Introduction

Man installing new windowsill
Photo: Ryan Benyi
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Q: One of our windowsills appears to be rotting. Can it be replaced without buying a new window?
—Bill Bailey, Baldwin, Mo.

David Raymond, Raymond Design Builders, replies: Sticking out into the weather year after year, wood windowsills take quite a beating. They can last for decades if you just keep them clean and protect them with a coat of paint. But when water gets trapped in or against them, as happens with improperly flashed windows, rot can take hold.

A simple epoxy repair will do the trick if the rot is confined to a small area, but if more than 10 percent of the sill is rotten, the old sill should be cut off and replaced. For this project, I used a solid piece of Kleer cellular PVC sill that matches the profile and thickness of the other sills on the house. It costs less than a piece of clear, milled red cedar and is paintable, but no matter how many times it gets wet, it can't rot.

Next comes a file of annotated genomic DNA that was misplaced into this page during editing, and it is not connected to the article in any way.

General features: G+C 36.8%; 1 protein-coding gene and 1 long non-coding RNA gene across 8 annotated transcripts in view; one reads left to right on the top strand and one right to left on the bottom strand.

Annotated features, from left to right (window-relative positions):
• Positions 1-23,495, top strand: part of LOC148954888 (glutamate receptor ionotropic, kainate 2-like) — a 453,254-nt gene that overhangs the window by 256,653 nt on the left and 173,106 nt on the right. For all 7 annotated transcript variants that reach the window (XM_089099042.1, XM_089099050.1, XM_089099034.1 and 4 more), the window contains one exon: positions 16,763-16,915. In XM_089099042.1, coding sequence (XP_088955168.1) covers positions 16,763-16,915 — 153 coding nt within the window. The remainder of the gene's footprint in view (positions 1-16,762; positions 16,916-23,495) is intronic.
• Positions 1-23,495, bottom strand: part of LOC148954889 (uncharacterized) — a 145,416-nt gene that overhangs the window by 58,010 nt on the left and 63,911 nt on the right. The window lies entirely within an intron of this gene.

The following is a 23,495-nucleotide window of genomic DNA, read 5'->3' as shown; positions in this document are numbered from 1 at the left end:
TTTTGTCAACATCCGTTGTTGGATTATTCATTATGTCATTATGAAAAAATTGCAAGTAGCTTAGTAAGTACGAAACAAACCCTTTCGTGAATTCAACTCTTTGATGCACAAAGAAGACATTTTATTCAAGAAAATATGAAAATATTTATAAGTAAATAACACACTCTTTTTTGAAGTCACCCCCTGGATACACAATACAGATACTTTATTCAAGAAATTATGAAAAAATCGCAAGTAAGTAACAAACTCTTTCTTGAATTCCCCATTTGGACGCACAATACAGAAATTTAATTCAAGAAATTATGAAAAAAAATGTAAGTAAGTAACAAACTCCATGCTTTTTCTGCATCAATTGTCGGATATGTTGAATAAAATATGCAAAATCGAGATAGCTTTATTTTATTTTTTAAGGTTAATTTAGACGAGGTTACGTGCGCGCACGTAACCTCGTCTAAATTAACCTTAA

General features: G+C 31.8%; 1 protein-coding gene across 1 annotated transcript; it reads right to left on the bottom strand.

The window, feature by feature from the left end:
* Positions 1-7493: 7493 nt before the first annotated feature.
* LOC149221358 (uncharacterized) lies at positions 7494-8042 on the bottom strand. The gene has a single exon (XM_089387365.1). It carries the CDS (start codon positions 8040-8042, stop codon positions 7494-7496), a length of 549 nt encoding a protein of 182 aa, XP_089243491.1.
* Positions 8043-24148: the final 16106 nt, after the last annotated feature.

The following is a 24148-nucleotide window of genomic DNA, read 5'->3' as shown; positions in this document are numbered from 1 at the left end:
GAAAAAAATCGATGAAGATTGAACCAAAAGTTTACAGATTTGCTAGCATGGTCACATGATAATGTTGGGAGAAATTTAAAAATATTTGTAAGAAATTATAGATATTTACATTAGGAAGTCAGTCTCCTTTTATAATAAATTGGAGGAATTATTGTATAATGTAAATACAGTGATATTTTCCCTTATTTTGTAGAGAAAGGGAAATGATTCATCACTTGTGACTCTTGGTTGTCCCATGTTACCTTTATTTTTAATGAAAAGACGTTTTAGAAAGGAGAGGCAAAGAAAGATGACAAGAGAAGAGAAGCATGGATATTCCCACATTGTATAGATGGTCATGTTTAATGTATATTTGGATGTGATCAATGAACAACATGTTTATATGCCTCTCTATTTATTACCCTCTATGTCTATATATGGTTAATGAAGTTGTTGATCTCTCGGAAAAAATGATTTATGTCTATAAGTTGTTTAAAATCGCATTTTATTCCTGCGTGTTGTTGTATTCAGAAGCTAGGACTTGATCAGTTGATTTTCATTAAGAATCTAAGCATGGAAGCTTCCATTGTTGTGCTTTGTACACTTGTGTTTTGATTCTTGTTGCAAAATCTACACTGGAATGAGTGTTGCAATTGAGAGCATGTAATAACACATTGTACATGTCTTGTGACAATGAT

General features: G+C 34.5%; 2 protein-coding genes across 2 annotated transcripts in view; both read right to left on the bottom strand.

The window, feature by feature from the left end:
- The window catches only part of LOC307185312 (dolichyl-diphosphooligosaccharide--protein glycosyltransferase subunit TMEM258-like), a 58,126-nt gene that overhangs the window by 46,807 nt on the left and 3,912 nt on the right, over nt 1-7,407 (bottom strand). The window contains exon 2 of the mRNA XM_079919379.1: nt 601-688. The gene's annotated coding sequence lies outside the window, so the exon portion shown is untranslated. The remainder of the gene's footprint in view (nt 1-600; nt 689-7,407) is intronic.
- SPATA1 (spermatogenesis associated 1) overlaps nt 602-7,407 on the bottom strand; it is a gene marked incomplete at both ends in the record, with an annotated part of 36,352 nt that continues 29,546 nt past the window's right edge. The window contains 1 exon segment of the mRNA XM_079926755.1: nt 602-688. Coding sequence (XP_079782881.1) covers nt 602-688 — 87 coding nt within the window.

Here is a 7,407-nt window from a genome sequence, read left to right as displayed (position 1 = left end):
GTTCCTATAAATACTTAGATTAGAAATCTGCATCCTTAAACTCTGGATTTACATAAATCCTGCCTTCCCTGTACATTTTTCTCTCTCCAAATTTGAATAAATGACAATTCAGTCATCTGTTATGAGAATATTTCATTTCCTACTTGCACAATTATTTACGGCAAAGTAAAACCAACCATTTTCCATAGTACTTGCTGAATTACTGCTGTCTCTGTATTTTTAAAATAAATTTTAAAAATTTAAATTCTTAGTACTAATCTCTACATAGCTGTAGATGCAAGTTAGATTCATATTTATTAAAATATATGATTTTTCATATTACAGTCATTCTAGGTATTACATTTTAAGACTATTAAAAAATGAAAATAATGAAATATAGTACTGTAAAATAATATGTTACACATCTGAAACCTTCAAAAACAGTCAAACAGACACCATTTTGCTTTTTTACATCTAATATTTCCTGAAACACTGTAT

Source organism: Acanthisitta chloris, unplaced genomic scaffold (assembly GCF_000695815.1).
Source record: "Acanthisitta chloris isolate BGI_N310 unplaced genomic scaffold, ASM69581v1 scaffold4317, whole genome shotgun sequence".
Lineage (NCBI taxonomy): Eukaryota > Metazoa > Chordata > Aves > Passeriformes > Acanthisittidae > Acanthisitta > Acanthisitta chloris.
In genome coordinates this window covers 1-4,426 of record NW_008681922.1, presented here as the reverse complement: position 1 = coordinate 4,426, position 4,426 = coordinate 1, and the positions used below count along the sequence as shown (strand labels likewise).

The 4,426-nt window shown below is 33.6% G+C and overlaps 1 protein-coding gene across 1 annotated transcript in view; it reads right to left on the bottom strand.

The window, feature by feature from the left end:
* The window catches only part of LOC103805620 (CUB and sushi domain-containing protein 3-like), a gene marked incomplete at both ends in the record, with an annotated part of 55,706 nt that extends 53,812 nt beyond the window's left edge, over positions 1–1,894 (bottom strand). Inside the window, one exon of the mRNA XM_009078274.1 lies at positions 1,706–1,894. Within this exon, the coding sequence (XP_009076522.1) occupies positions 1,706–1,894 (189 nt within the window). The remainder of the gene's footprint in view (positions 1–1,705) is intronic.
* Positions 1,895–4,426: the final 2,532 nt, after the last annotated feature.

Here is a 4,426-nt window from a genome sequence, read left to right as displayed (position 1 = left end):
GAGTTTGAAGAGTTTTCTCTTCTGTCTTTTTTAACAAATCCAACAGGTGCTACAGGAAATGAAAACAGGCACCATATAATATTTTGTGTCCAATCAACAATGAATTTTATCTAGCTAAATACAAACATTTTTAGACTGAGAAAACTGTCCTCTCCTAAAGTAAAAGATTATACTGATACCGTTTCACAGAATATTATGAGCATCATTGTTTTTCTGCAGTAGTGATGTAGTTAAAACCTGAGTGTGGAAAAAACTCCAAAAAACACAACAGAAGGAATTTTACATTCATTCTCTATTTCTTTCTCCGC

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    Tools List

    • circular saw
      Circular saw
    • detail sander
      Multitool
    • drill
      Drill/driver
    • hammer
      Hammer
    • flat prybar
      Pry bar

    Shopping List

    1. 8d stainless-steel ring-shank nails
    for casing

    2. 3½-inch deck screws for sill

    3. Two-part acrylic adhesive (The brand used here is Bond&Fill.)4. Cellular-PVC windowsill (The brand used here is Kleer Lumber, which has the most sill options. AZEK also makes a PVC sill.)